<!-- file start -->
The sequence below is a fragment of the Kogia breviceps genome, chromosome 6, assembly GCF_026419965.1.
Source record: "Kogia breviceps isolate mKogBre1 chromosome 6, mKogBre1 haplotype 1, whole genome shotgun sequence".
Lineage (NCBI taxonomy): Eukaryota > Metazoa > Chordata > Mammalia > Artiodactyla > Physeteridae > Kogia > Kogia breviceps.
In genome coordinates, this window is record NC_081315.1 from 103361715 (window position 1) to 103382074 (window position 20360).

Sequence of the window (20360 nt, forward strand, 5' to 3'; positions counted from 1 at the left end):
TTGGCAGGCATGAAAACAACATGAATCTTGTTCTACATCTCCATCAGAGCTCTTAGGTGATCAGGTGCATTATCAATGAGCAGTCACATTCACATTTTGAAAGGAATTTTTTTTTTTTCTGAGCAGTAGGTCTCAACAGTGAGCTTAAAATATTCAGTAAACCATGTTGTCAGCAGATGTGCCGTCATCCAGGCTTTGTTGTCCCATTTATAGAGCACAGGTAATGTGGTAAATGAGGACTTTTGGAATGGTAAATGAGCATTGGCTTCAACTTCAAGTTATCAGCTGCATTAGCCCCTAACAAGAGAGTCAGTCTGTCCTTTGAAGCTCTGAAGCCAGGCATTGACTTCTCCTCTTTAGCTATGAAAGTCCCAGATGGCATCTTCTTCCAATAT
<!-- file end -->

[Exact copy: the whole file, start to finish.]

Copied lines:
The sequence below is a fragment of the Kogia breviceps genome, chromosome 6, assembly GCF_026419965.1.
Source record: "Kogia breviceps isolate mKogBre1 chromosome 6, mKogBre1 haplotype 1, whole genome shotgun sequence".
Lineage (NCBI taxonomy): Eukaryota > Metazoa > Chordata > Mammalia > Artiodactyla > Physeteridae > Kogia > Kogia breviceps.
In genome coordinates, this window is record NC_081315.1 from 103361715 (window position 1) to 103382074 (window position 20360).

Sequence of the window (20360 nt, forward strand, 5' to 3'; positions counted from 1 at the left end):
TTGGCAGGCATGAAAACAACATGAATCTTGTTCTACATCTCCATCAGAGCTCTTAGGTGATCAGGTGCATTATCAATGAGCAGTCACATTCACATTTTGAAAGGAATTTTTTTTTTTTCTGAGCAGTAGGTCTCAACAGTGAGCTTAAAATATTCAGTAAACCATGTTGTCAGCAGATGTGCCGTCATCCAGGCTTTGTTGTCCCATTTATAGAGCACAGGTAATGTGGTAAATGAGGACTTTTGGAATGGTAAATGAGCATTGGCTTCAACTTCAAGTTATCAGCTGCATTAGCCCCTAACAAGAGAGTCAGTCTGTCCTTTGAAGCTCTGAAGCCAGGCATTGACTTCTCCTCTTTAGCTATGAAAGTCCCAGATGGCATCTTCTTCCAATAT